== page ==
The Yankees’ young core of talent has been percolating for years. Gary Sanchez’s name has been known for almost a decade. Aaron Judge was drafted back in 2013. Luis Severino was signed as an amateur free agent in 2011.
Greg Bird was once a part of that youth movement. Members of the Yankee organization went so far as to call Bird that most talented hitter in the system. Bird’s rookie season in 2015 was a success, but the memory of his initial call-up has faded. Bird has turned in consecutive lost seasons, and after a miserable 2018 that saw him usurped by the indomitable Luke Voit, his future is cloudy.
2018 Statistics: 82 games, 311 plate appearances, .199/.286/.386, 11 home runs, 38 RBI, 23 runs, 16 doubles, 28 extra-base hits, -0.6 WAR, 81 wRC+
Contract Status: 1st-year Arbitration Eligible; Free Agent after 2021
After his first, wonderful taste of the big leagues in which he hit .261/.343/.529, it’s been all downhill for Bird. He missed the entirety of the 2016 season after undergoing shoulder surgery. He struggled with a foot injury and ineffectiveness through much of 2017, but a strong finish inspired hope he was figuring things out.
Instead, Bird still never seemed right in 2018. He did battle injuries yet again, and it’s fair to question whether Bird really has ever gotten a fair shot at full health. Regardless, 2018 was another year in which Bird just didn’t produce when he was on the field.
42 first basemen recorded at least 300 plate appearances this season. Bird finished 40th in terms of batting average. He finished 38th in wRC+. Only John Hicks and Joe Mauer hit fewer home runs. Bird’s offensive production at an offense-first position was simply untenable.
Of course, Brian Cashman swiped Voit from the Cardinals at the trade deadline, and Voit’s miraculous performance down the stretch relegated Bird to a footnote. Bird recorded only 42 plate appearances in the season’s final six weeks, posting a 23 wRC+ over that span. That limp to the finish line left Bird out of consideration for the Yankees’ postseason roster.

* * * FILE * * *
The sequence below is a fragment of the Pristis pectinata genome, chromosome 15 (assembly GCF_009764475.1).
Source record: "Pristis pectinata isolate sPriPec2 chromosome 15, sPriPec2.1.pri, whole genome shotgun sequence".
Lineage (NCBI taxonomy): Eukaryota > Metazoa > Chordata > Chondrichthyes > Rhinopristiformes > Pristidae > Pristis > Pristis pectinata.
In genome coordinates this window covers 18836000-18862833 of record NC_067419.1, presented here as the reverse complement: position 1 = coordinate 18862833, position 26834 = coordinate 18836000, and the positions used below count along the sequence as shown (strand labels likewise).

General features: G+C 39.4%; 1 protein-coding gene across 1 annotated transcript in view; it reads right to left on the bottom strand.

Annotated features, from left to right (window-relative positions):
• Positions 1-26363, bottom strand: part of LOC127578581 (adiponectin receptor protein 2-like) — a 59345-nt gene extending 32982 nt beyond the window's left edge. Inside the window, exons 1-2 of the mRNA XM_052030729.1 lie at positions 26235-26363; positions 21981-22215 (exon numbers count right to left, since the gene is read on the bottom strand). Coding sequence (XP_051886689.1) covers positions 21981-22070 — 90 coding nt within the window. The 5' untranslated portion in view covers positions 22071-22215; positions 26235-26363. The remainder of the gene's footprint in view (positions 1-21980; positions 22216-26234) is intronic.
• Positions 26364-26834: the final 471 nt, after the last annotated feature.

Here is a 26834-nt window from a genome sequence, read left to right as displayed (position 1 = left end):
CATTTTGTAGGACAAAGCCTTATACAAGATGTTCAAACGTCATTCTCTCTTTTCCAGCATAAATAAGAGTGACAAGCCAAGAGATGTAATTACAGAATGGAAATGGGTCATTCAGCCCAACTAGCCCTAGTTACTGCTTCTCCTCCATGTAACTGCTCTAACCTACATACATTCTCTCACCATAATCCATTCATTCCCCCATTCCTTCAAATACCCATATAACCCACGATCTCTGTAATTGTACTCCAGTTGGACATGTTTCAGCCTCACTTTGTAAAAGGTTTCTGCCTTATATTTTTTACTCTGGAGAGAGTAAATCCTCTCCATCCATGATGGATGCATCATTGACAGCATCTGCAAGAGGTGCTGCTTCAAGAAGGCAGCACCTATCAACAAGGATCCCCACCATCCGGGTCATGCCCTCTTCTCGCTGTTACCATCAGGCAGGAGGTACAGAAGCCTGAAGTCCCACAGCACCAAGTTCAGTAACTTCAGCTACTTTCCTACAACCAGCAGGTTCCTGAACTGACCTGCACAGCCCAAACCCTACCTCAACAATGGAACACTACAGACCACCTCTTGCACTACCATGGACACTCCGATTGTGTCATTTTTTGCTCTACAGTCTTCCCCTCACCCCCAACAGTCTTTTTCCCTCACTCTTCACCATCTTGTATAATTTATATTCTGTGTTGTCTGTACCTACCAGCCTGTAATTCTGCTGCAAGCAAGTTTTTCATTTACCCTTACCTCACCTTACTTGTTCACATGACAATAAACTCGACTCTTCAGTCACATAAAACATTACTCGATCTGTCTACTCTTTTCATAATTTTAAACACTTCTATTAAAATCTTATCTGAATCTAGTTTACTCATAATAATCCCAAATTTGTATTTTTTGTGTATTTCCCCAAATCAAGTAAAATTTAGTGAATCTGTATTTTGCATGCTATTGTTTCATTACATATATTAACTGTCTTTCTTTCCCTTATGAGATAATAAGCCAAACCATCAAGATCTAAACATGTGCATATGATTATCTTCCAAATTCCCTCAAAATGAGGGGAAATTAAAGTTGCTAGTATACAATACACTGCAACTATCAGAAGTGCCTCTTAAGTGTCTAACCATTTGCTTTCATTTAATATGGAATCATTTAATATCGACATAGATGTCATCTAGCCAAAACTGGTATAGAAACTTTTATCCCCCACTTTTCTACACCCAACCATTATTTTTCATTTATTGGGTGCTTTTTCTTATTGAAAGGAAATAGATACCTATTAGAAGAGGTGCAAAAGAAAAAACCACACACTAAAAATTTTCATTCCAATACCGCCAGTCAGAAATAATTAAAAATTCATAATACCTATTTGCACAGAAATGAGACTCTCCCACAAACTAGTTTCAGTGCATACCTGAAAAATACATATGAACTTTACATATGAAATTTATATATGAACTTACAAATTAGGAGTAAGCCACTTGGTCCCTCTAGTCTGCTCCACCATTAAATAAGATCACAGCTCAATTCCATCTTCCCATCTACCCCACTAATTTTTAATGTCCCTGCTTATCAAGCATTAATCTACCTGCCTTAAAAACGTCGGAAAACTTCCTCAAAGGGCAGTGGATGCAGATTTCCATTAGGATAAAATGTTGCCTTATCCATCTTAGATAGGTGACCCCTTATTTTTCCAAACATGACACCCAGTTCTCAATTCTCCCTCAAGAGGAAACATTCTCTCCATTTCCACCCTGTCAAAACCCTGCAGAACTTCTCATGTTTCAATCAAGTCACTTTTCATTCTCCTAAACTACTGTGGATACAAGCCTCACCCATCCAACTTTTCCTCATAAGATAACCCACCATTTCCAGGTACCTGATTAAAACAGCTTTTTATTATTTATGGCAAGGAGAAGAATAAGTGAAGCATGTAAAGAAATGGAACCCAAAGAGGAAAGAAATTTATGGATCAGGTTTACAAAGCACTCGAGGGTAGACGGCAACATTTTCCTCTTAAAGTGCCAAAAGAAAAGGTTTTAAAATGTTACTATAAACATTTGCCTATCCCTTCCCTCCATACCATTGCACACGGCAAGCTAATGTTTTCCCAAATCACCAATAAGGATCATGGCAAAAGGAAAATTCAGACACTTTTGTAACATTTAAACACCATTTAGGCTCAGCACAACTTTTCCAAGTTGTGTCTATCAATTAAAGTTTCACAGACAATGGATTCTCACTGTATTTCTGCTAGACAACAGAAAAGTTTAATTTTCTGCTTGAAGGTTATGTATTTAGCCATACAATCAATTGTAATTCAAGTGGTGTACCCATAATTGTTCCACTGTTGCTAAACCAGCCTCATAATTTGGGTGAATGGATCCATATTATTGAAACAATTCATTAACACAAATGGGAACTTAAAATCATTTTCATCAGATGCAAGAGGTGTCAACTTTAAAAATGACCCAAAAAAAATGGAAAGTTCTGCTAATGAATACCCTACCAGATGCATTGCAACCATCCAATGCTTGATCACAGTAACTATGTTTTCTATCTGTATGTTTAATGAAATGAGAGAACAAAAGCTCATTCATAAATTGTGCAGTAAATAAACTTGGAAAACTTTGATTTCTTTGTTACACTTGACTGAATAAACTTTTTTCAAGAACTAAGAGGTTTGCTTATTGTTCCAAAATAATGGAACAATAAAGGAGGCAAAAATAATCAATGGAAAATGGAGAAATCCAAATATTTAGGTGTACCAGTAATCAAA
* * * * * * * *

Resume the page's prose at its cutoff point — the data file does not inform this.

There was no question by the end of the year that Bird didn’t have a place in the Yankees’ playoff run, but imagine telling a Yankee fan prior to the season that the Yankees would win 100 games, reach the divisional round, and that Bird wouldn’t even make the roster. That fall from grace was enough to qualify Bird was one of our biggest disappointments of the season.
As I noted in our biggest disappointments piece, Bird’s failed season was disappointing not just because of his awful numbers, but the poor process that brought about those numbers. Had Bird exhibited positive overall signs as a hitter, indications that he was just getting unlucky, perhaps his season wouldn’t feel like such a downer. Yet every indication was that Bird was generating the results he deserved.
Bird’s chase rate this year was a career high, as was his groundball rate. His lessened plate discipline led to a higher strikeout rate and lower walk rate than last year. The lower incidence of balls in the air surely helped sap his power.
There are no silver linings here, but the one trend that could help explain Bird’s performance is the Yankees’ at times inexplicable handling of his injuries. Bird underwent surgery on his ankle in late March and missed two months. This was the same ankle that caused Bird problems throughout 2017, and Bird admitted to playing through pain in spring training.
It’s unclear why Bird and the Yankees didn’t opt for surgery earlier, allowing Bird to recover in the offseason and show up in the spring ready to play. Given Bird’s play all year, it’s possible he never truly recovered from surgery. Maybe Bird is just an injury-prone player who will always be hampered by something, but at this point, it doesn’t seem as though he has been put in the best position to succeed from a health standpoint.
Even so, Bird’s season can only be marked as a failure, as a demonstrative step back. It’s a step back that he surely can rebound from, but after two straight bad seasons, the odds are looking slimmer than ever. There’s no telling what the Yankees will decide to do at first base going forward.